The Mississippi River borders the state to the west. The Native Indians to this region include the Chickasaw, Choctaw, Biloxi, Yazoo and Natchez. In 1540 the Spanish explore, Hernando de Soto traveled through the area. The French set up Fort Maurepas, known as Old Biloxi in 1699 as part of the New France colony. Within a few years a new fort, New Biloxi, was established nearby and by 1719 the old Fort Maurepas had burned.
Those Frenchmen who came to the region were only interested in search of gold, jewels and valuable furs. However, they made thorough explorations of the Mississippi River and the surrounding countryside. They did establish in 1716 the Natchez settlement along the Mississippi River and it developed quickly.
With the continual European power struggle the region changed hands between the French and Spanish a couple of times. Under French and Spanish rule, there developed a class of free people of color, mostly descendants of European men and enslaved women, and their multiracial children. The free people of color became educated and formed a third class between the Europeans and the African slaves who were later brought to the region.
After the French and Indian War, Great Britain received the region from the French. At the end of the American Revolutionary war in the 1780s, the land now became part of the Mississippi Territory belonging to the new United States. For years there continued disputes over property lines with France and Spain, so the territory was always changing.
By December 10, 1817, Mississippi became the 20th state admitted to the Union. Even before statehood, the land was being farmed because the soil was very rich. During the first half of the 19th century most settlements were along the river or the delta areas, very little towards the interior of the state. By the 1840s most new settlers were moving to Mississippi from the coastal states of North and South Carolina.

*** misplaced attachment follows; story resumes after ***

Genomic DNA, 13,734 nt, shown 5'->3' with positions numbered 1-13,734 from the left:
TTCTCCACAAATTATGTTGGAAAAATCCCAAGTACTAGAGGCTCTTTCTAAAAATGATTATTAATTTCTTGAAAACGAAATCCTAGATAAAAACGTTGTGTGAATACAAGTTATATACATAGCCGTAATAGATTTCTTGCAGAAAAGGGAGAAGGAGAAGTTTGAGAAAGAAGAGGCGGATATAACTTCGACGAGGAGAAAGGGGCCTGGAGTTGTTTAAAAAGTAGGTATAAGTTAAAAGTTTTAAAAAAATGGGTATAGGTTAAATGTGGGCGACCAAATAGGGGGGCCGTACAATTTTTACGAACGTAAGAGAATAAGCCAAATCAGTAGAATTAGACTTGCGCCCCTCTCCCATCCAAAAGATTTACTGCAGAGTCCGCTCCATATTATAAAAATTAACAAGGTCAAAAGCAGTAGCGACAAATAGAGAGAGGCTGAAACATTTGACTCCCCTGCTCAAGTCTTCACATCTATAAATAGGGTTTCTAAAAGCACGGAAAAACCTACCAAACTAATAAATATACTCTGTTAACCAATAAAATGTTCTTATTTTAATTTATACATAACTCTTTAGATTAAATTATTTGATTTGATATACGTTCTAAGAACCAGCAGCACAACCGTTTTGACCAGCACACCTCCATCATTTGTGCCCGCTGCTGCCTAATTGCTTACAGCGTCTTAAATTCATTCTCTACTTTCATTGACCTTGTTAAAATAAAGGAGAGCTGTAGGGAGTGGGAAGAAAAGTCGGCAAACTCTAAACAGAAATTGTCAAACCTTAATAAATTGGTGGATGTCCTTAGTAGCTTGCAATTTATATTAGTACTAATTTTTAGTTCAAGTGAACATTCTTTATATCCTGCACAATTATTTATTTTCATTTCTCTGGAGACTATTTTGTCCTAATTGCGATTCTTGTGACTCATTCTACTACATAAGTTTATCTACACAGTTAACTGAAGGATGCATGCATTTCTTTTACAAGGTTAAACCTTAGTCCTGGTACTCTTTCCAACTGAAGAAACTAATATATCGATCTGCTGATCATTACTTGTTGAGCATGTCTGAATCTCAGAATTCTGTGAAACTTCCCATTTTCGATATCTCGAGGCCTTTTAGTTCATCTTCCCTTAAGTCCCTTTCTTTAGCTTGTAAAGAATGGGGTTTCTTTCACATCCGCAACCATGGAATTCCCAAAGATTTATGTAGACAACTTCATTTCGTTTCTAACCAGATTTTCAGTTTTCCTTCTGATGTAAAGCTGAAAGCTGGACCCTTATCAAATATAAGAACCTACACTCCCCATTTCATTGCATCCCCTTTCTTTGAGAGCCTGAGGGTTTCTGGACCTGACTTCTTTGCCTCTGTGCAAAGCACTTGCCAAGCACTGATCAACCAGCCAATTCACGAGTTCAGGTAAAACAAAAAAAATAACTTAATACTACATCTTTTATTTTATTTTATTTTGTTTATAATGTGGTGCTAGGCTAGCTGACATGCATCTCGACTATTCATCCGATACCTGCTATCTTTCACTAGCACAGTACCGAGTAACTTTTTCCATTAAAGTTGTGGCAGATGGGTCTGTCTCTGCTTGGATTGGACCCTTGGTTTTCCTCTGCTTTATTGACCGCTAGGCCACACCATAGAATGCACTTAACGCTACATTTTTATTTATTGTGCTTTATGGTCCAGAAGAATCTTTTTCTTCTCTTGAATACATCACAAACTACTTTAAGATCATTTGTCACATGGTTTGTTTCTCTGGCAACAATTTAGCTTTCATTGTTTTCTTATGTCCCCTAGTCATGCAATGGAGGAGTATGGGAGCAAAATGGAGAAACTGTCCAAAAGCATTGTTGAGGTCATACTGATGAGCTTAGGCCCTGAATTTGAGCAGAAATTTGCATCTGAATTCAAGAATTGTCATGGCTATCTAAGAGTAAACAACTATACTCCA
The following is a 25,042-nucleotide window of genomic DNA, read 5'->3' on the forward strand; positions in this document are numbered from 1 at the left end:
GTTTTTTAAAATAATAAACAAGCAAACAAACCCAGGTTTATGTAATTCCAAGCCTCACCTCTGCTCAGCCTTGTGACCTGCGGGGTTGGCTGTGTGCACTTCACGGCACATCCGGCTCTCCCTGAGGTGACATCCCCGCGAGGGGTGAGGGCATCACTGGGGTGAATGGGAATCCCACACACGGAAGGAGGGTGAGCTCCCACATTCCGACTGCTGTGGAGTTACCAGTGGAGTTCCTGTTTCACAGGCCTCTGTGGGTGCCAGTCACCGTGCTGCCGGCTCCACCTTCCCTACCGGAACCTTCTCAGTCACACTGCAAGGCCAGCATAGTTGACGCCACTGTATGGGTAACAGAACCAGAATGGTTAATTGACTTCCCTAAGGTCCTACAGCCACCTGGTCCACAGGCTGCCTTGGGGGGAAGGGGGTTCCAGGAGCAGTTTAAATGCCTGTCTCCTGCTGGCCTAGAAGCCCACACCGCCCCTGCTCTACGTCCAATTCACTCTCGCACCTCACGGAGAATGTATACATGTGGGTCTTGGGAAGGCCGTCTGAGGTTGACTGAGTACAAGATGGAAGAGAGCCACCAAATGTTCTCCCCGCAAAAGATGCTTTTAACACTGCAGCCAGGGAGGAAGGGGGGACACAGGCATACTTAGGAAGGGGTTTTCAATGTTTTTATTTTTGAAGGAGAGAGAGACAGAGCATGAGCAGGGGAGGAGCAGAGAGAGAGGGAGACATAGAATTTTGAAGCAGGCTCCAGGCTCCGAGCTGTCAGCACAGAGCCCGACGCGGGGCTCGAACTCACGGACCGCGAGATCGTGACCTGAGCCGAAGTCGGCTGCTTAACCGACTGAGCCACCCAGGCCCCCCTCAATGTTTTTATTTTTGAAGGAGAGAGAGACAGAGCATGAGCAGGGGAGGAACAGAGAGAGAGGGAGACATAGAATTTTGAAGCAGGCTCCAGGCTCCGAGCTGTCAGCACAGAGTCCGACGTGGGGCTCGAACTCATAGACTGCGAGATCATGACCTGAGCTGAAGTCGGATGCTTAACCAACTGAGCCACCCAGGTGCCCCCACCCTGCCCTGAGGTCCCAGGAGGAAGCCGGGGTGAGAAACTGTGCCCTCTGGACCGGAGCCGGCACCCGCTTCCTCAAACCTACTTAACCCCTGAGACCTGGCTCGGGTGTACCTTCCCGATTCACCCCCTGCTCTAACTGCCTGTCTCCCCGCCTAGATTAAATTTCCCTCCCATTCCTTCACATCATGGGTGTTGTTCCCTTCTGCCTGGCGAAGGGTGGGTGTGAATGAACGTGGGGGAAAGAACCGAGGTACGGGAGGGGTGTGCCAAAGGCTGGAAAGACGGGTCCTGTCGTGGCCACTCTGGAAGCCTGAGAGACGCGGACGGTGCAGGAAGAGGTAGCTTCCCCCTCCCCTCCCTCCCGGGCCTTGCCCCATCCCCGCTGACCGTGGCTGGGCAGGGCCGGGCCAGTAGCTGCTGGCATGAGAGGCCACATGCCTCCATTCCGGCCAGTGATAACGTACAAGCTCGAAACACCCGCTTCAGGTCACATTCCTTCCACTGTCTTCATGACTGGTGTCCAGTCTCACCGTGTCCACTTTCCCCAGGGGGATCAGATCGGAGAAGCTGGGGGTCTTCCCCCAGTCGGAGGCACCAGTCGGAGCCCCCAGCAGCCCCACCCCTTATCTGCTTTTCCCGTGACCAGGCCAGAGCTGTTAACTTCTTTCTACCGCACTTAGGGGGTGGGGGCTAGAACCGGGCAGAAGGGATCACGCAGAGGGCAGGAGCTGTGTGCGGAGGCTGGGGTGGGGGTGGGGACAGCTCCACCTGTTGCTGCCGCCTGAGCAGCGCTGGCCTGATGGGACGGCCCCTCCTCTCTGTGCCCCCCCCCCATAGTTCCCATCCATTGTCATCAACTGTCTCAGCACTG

The production of cotton became tremendous. The large plantations became dependence on hundreds of thousands of slaves for labor in the fields. By 1860, the African slave population numbered 436,631 or 55 percent of the state's total of 791,305. In turn, there were now only about 1,000 free people of color in Mississippi.
Mississippi seceded from the Union on January 9, 1861. During the various battles, those living along the river also suffered the most since the towns were easy targets. Some 80,000 soldiers from Mississippi fought with the Confederate Army.
After the war, it took years, but Mississippi rebuilt itself. The population went to 1.1 million by 1880. The number of African-Americans has remained high in the state all through the late 19th century and into the 20th century. Not until the 1940s did about 360,000 African-Americans from Mississippi leave the state to new locations. Examining Mississippi genealogy, the state still has the highest proportion of African-Americans in the nation, some 37 percent of the total population.
Reviewing Mississippi genealogy, those individuals of Irish and English ancestry represent in Mississippi today about 27 percent of the population, with many of those families going back to the early 1800s. Approximately 4 percent and under for each of the following groups; German, Scots-Irish, Italian and French are throughout Mississippi.
Mississippi still has the nation's smallest percentage of foreign-born residents. During the early 21st century, they are from China, Vietnam and Filipinos. Many Chinese were brought in originally as laborers between 1910 and 1930. Along the southwest Gulf coast are also some French Creole individuals from west of the Mississippi River. The Choctaw reservation in the east-central region of Mississippi has about 12,000 Native Indians.
Throughout the state the Protestant religions are predominate and especially the Southern Baptist Church.